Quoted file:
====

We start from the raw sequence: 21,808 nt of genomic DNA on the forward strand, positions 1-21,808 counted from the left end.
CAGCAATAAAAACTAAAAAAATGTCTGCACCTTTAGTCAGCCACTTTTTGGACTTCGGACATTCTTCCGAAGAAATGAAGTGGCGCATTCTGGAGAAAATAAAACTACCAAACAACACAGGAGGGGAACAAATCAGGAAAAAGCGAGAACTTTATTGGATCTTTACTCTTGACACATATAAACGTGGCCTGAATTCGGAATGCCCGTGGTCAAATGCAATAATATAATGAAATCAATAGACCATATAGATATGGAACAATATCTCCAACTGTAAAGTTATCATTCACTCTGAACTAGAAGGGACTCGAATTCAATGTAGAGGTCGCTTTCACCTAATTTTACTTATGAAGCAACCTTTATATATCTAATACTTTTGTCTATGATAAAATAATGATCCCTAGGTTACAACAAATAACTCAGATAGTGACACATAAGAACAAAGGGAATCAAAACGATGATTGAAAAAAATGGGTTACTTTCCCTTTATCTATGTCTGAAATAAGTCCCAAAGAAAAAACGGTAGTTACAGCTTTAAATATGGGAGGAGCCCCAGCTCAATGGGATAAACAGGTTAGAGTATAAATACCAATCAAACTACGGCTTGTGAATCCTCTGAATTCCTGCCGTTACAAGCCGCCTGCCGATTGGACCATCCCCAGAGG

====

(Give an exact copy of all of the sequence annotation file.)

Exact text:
We start from the raw sequence: 21,808 nt of genomic DNA on the forward strand, positions 1-21,808 counted from the left end.
CAGCAATAAAAACTAAAAAAATGTCTGCACCTTTAGTCAGCCACTTTTTGGACTTCGGACATTCTTCCGAAGAAATGAAGTGGCGCATTCTGGAGAAAATAAAACTACCAAACAACACAGGAGGGGAACAAATCAGGAAAAAGCGAGAACTTTATTGGATCTTTACTCTTGACACATATAAACGTGGCCTGAATTCGGAATGCCCGTGGTCAAATGCAATAATATAATGAAATCAATAGACCATATAGATATGGAACAATATCTCCAACTGTAAAGTTATCATTCACTCTGAACTAGAAGGGACTCGAATTCAATGTAGAGGTCGCTTTCACCTAATTTTACTTATGAAGCAACCTTTATATATCTAATACTTTTGTCTATGATAAAATAATGATCCCTAGGTTACAACAAATAACTCAGATAGTGACACATAAGAACAAAGGGAATCAAAACGATGATTGAAAAAAATGGGTTACTTTCCCTTTATCTATGTCTGAAATAAGTCCCAAAGAAAAAACGGTAGTTACAGCTTTAAATATGGGAGGAGCCCCAGCTCAATGGGATAAACAGGTTAGAGTATAAATACCAATCAAACTACGGCTTGTGAATCCTCTGAATTCCTGCCGTTACAAGCCGCCTGCCGATTGGACCATCCCCAGAGG